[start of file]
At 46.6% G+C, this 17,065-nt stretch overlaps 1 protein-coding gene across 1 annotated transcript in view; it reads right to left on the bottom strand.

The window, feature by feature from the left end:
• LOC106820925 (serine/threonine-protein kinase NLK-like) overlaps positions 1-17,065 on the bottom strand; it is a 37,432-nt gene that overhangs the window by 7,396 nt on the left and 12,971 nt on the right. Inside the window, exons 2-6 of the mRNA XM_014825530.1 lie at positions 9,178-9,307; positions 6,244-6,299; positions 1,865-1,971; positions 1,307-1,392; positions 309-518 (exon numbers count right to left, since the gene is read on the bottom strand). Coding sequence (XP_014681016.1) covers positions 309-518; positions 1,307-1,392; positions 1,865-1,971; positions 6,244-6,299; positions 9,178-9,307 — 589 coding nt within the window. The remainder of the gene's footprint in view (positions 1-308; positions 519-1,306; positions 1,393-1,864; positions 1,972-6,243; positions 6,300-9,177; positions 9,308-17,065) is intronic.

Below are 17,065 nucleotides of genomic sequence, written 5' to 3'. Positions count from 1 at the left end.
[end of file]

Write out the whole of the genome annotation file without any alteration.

At 46.6% G+C, this 17,065-nt stretch overlaps 1 protein-coding gene across 1 annotated transcript in view; it reads right to left on the bottom strand.

The window, feature by feature from the left end:
• LOC106820925 (serine/threonine-protein kinase NLK-like) overlaps positions 1-17,065 on the bottom strand; it is a 37,432-nt gene that overhangs the window by 7,396 nt on the left and 12,971 nt on the right. Inside the window, exons 2-6 of the mRNA XM_014825530.1 lie at positions 9,178-9,307; positions 6,244-6,299; positions 1,865-1,971; positions 1,307-1,392; positions 309-518 (exon numbers count right to left, since the gene is read on the bottom strand). Coding sequence (XP_014681016.1) covers positions 309-518; positions 1,307-1,392; positions 1,865-1,971; positions 6,244-6,299; positions 9,178-9,307 — 589 coding nt within the window. The remainder of the gene's footprint in view (positions 1-308; positions 519-1,306; positions 1,393-1,864; positions 1,972-6,243; positions 6,300-9,177; positions 9,308-17,065) is intronic.

Below are 17,065 nucleotides of genomic sequence, written 5' to 3'. Positions count from 1 at the left end.